The list of Longhorn Legends reads longer than a Lord of the Rings novel, but who is the ultimate Texas Longhorns ambassador? That's what Horns Illustrated aims to determine in our Longhorn Legends Faceoff and the answer lies in your hands.
The Mound and Rebounds Region is devoted mainly to UT's iconic baseball, basketball, and track athletes, with a wild card. Who will survive a field that includes Kevin Durant, Roger Clemens, and Brooks Kiescnick? That's up to you.
Voting for the first round closes at 11:59 p.m. Sunday, June 14 and you can vote once a day for your favorite Longhorns. So get to it!
Kevin Durant vs. Ricky Brennes
KD cut the nets with his silky smooth jumper from the moment he stepped into the Frank Erwin Center. The forward only stayed with Texas for a season, but that's all it took for him to make his case as the greatest individual scorer in school history. Durant became the first ever freshman in the 2006-2007 season to be named Naismith College Player of the Year. He droppped 25.8 points, 11.1 rebounds, and 1.3 assists per game and won pretty much every award you could dream of, including the John R. Wooden Award. Durant's single season at Texas was so impressive that the university retired his number a week after he was drafted in the NBA by the Seattle Supersonics.
A discussion of Longhorn Legends would lack merit without mention of Bevo, the university's mascot, and the same sentiment goes for the Silver Spurs, the honorary student service organization responsible for the care and transportation of the iconic figure. Ricky Brennes represents the face of the Silver Spurs, having made the wise choice to become a Longhorn after meeting Bevo at the age of five, and therefore earns the honors for helping to ensure that the Longhorn steers clear of trouble on his many journeys throughout the season.
Burt Hooton vs. Roger Clemens
Pundits have described Burt Hooton as one of the immortals of Texas baseball. Texas' first-ever three-time baseball All-American gained the nickname "Happy" but left hitters frowning on way to a 35-3 record with 386 strikeouts, 13 shutouts and 1.14 ERA in his career. Former Texas baseball head coach Cliff Gustafson, a total authority on Texas baseball, once described Hooton as the greatest college player he ever saw, and that should be enough for anyone to recognize his greatness. The pitcher still holds the school records for ERA (1.14), opponent batting average (.158) and strikeouts per nine innings (11.94) and had his number retired in 2009.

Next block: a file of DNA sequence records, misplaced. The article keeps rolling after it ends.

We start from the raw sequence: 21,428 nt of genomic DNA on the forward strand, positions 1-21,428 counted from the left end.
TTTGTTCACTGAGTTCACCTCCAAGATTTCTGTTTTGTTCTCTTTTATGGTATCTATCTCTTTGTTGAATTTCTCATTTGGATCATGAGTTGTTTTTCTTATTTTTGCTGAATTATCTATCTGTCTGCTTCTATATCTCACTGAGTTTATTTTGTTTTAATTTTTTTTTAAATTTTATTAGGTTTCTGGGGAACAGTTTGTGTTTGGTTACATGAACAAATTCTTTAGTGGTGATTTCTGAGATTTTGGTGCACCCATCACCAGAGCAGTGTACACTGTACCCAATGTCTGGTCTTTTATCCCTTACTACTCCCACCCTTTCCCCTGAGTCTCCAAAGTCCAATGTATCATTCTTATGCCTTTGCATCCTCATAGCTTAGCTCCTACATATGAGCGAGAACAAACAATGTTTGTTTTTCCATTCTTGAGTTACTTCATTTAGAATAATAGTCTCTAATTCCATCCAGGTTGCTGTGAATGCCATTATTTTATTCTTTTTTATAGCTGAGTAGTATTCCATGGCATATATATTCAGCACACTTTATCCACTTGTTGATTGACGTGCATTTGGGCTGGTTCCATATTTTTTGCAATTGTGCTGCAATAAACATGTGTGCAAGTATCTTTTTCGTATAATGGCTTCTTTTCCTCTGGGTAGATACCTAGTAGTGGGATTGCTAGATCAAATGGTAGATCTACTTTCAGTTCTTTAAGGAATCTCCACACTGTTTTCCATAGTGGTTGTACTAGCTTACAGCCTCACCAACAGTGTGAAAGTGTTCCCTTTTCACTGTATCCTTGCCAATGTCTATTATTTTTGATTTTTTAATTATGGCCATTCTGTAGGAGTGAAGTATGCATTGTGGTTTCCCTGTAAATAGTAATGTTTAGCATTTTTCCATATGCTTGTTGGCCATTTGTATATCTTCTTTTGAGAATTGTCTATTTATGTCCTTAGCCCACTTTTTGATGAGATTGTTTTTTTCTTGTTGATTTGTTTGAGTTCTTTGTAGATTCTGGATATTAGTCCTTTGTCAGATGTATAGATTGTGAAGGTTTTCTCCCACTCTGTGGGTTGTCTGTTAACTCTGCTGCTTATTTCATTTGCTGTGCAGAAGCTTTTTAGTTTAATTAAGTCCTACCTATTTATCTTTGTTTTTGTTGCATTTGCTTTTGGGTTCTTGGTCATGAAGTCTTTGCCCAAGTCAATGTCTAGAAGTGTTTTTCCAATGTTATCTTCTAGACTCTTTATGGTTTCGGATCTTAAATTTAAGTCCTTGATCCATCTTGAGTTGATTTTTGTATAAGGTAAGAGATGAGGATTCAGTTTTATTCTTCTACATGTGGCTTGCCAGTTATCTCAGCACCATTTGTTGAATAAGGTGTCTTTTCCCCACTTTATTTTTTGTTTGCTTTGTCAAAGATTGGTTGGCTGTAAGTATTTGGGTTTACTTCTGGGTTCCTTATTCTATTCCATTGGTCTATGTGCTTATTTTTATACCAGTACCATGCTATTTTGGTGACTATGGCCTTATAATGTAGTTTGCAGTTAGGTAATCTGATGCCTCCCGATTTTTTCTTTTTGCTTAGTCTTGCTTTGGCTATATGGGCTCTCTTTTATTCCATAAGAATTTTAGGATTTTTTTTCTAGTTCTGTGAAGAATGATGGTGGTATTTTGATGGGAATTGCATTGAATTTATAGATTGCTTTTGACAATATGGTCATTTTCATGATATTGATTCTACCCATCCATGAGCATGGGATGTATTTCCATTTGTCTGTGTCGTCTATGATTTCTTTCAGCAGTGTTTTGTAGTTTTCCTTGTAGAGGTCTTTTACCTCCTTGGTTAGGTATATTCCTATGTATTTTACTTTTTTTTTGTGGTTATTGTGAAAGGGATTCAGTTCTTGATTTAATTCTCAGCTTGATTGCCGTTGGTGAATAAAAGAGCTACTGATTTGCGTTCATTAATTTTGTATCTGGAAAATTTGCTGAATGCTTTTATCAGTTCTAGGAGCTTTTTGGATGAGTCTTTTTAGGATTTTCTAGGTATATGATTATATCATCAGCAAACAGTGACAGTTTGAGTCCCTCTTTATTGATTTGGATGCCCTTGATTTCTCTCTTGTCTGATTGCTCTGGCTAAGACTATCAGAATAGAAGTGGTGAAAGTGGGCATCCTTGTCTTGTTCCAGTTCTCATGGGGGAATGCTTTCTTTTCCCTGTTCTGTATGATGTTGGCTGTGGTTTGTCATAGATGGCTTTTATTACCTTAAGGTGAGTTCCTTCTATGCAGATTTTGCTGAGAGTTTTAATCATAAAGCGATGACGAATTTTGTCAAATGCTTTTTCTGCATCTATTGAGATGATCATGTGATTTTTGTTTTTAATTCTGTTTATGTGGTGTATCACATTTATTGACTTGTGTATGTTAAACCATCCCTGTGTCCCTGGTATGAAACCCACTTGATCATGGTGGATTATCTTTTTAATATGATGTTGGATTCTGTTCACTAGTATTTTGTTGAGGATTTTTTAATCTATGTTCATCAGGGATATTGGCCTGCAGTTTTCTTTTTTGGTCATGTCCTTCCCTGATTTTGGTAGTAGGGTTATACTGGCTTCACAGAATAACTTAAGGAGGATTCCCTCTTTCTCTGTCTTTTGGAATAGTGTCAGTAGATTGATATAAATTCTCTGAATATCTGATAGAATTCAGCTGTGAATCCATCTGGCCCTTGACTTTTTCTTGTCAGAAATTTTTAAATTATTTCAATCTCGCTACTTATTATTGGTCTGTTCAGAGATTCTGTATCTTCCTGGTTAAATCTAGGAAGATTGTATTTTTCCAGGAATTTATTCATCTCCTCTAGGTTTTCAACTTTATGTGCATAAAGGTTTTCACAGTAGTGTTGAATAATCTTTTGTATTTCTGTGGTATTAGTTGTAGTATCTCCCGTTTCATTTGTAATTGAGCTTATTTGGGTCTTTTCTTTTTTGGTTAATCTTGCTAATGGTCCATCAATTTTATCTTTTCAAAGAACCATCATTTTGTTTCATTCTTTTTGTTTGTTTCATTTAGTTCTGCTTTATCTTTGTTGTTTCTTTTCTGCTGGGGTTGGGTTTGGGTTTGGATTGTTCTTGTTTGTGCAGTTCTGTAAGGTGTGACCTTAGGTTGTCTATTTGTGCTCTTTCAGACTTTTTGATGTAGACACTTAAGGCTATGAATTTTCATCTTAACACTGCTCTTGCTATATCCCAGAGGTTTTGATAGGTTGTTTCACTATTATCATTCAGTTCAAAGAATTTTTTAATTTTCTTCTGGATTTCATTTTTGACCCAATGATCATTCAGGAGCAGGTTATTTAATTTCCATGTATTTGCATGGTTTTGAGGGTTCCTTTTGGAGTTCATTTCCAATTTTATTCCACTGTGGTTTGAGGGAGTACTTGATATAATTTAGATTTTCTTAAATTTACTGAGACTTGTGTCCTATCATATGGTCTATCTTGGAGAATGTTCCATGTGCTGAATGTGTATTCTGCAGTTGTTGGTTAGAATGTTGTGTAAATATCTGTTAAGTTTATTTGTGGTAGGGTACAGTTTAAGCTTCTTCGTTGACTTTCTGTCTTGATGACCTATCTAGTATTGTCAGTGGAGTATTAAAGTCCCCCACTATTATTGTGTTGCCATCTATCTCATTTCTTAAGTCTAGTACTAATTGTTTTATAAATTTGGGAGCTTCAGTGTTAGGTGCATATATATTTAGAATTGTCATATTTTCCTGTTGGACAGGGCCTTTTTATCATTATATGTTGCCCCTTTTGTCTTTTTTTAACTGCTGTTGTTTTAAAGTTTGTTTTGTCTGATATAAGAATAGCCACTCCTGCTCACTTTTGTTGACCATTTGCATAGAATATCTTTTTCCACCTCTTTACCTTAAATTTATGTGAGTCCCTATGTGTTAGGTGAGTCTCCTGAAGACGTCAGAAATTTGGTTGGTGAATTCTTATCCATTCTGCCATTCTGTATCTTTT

Before he became known as "The Rocket" or "Rocket Man", Roger Clemens punished batters with his combo of intensity and power pitching. He threw the winning game against Alabama for the 1983 Texas team that won the NCAA College World Series and found his groove while at Austin, and constantly improved his game as he piled up a 25-7 record. Clemens' pitching was often downright untouchable, proven when he threw 35 consecutive scoreless innings, a college record until 2001. The University of Texas honored Clemens' speed and swagger by retiring his jersey, a first for a Texas baseball player. On top of that, in 2004 the Rotary Smith Award, given annually to America's best college baseball player, was changed to the Roger Clemens Award, honoring the best pitcher.
Slater Martin vs. Terrence Rencher
While he didn't inspire any hip-hop dances, and we'll forgive him since he played a bit before the movement, Slater "Dugie" Martin debunked the myth that size matters as one of the greatest small men ever to hit the hardwood. Martin shined as a sophomore on a 1947 team that went to the Final Four. While he set a school scoring record with 49 points in a game, Martin built his reputation as a shutdown defender. NBA Hall of Famer Bob Cousy once said that Martin was the only defender he would ask for help against. Martin also holds the distinction as the only Longhorn to gain induction into the Naismith Memorial Basketball Hall of Fame and had his jersey number retired in 2009, which makes him the second Texas basketball player to ever receive the honor.
Terrence Rencher balled out as a four-year starter with Texas. The elite shooting guard from the Bronx scored in double digits 111 of 124 games he played and capped off his collegiate career as the leading scorer in Southwest Conference history. The future pro made a living out of slashing to the hoop for the "Runnin' Horns" and UT basketball fans remember him as one of the more exciting players to come through the program. Tom Penders, head coach during Rencher's run, stated that he was part of the greatest guard tandem in the country in 1993, along with B.J. Tyler, so that gives a little bit of insight as to how impressive Rencher's game was.
Brooks Kieschnick vs. Keith Moreland
Many baseball experts have made the case for Brooks Kieschnick as the greatest all-around player in University of Texas history, and you'd have to make one heck of an argument to prove them wrong. "The Tool Shed" was named Baseball America National Player of the Year in 1993 and won the Dick Howser Trophy twice, a feat no other college player has accomplished. Kieschnick's stats still stand in the school's Top 10 as both a hitter and pitcher. He knocked the seams off the ball at a .360 career clip with 43 Home Runs, 215 RBI, a school record .676 slugging percentage and 140 Walks, and matched his batting numbers by pitching for 34 wins, 7 shutouts, and 268 strikeouts. Kieschnick embodies the traits of a do-it-all player.
Keith Moreland flat out raked the ball while playing for the Longhorns. The third baseman posted a .388 career average and received three All-American selections, while also leading the Longhorns to three College World Series appearances. To add to his impressive hitting record, Moreland served as co-captain of 56-6 national championship team in 1973 and did his best Joe Dimaggio impersonation in 1975, hitting .410 over a 62-game stretch. So yeah, he could swing the stick a little bit. Moreland also worked as a color analyst for Texas Longhorn football and baseball radio broadcasts before heading to work with WGN-AM and the Chicago Cubs Radio Network.